By Chris Righter, Product Manager
Drought. For a grower, it’s not a matter of if, but rather, when and how long will it last? Drought is seen as something that must be endured and reacted to. But reacting is usually expensive and not nearly as efficient as a planned response.
Unfortunately, science and technology have not yet developed any ways to eliminate drought. It remains a risk to growers all over the world. As a risk, it can be planned for using the same risk planning tools used in other businesses. Below is a series of steps to help you develop solutions to drought.
1. Identify First, identify all the effects a drought could have. Certainly the most obvious are the impact on crops and livestock. How much financial impact could that be? Could it affect your community by driving neighbors to move? Would it add stress to your personal relationships?
2. Analyze Now that you have listed what could happen, that list needs to be prioritized. Decide how likely it is that each effect might occur and how impactful it might be if it does. This list helps you better expend your effort in planning your responses. Effects that are very unlikely to occur, and have little impact on you if they do, can safely be ignored while you find solutions for events that are certain to occur and have a huge impact.
3. Respond Working through your prioritized list, you can develop responses to each possible effect. Broadly, responses fall into three categories: Avoid, where you keep the effect from occurring; Mitigate, which is lessening the impact; and finally, you may Choose to Accept the Impact because there are no realistic ways to avoid or mitigate it. You may decide to avoid crop loss by purchasing center pivot irrigation or adding remote control solutions for your current center pivot irrigation, allowing you to water your crops efficiently and effectively. You may choose to mitigate the impact by using drought-resistant seeds. Finally, you might opt to accept the risk to livestock if you do not raise many animals.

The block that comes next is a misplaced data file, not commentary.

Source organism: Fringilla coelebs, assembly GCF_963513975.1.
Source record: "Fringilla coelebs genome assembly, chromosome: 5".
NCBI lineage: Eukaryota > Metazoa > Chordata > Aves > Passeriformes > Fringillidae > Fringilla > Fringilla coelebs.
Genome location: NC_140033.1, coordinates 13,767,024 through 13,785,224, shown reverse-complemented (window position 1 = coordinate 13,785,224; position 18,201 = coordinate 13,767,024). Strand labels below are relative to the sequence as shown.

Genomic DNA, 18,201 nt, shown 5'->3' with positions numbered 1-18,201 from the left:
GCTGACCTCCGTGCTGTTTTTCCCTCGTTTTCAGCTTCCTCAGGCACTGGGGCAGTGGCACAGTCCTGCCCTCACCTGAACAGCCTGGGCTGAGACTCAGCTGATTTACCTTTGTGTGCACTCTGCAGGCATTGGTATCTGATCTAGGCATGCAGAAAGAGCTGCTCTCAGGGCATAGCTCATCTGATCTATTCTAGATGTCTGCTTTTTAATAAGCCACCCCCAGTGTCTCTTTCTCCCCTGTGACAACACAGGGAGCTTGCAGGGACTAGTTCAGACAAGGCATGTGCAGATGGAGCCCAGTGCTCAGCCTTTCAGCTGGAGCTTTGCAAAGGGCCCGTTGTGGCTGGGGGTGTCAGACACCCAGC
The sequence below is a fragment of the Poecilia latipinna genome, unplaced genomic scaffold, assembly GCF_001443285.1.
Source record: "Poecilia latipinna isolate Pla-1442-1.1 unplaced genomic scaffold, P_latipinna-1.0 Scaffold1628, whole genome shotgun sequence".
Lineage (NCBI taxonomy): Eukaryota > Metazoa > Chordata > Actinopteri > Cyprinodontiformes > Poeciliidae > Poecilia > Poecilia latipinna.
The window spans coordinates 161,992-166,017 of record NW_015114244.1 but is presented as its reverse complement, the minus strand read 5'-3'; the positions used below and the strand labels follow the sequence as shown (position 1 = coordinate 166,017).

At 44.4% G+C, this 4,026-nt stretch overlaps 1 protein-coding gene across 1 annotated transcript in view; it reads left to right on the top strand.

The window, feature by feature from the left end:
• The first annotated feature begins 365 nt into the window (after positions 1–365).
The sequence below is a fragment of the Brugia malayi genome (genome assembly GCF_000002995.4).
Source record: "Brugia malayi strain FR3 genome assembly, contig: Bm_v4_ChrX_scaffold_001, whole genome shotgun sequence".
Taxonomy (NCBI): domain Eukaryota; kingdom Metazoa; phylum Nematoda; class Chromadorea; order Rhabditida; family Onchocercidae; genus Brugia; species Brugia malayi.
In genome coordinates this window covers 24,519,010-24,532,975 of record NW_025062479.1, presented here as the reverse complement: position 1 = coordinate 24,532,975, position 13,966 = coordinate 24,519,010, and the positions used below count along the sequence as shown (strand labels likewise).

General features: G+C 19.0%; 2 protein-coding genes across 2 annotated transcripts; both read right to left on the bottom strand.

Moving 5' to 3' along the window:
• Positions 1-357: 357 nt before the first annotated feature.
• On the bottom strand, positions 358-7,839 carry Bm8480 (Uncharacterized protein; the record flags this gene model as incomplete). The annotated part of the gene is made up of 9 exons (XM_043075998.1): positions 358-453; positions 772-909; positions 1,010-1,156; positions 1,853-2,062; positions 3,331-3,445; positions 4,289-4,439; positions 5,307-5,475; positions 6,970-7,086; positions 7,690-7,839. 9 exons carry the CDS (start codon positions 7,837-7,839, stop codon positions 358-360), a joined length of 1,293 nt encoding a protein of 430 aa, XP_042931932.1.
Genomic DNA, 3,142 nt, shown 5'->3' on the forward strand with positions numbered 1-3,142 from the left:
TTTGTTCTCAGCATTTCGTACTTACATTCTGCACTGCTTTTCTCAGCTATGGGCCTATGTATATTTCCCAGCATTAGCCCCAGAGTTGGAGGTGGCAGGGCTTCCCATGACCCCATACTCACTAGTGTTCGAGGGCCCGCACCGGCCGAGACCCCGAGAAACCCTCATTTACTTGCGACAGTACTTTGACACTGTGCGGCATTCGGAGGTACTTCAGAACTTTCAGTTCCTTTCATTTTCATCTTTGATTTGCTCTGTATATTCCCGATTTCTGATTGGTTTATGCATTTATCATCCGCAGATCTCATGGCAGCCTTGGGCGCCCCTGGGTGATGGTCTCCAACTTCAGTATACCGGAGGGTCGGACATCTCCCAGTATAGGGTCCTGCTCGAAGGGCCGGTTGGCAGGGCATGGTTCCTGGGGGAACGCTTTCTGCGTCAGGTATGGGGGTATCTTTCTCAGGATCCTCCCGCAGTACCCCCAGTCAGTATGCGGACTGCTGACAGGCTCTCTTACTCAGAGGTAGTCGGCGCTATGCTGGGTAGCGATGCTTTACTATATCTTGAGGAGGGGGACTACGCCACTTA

4. Monitor Once the plan is completed, it needs to be monitored. Periodically review the plan to see if risks or responses may have changed. If you purchased more acres, you may find you need additional irrigation. New technology may make it possible to avoid or mitigate risks that you had been forced to accept.
5. Evaluate When a drought occurs, and you execute your plan, you will want to evaluate how well it worked and to make improvements. Additionally, you could look at droughts in other areas and project how well your responses would work.
If you are involved in agriculture, drought is going to rear its head sooner or later. As they say, failing to plan is planning to fail. By using the steps above, you can develop a drought plan that will see you survive and possibly thrive.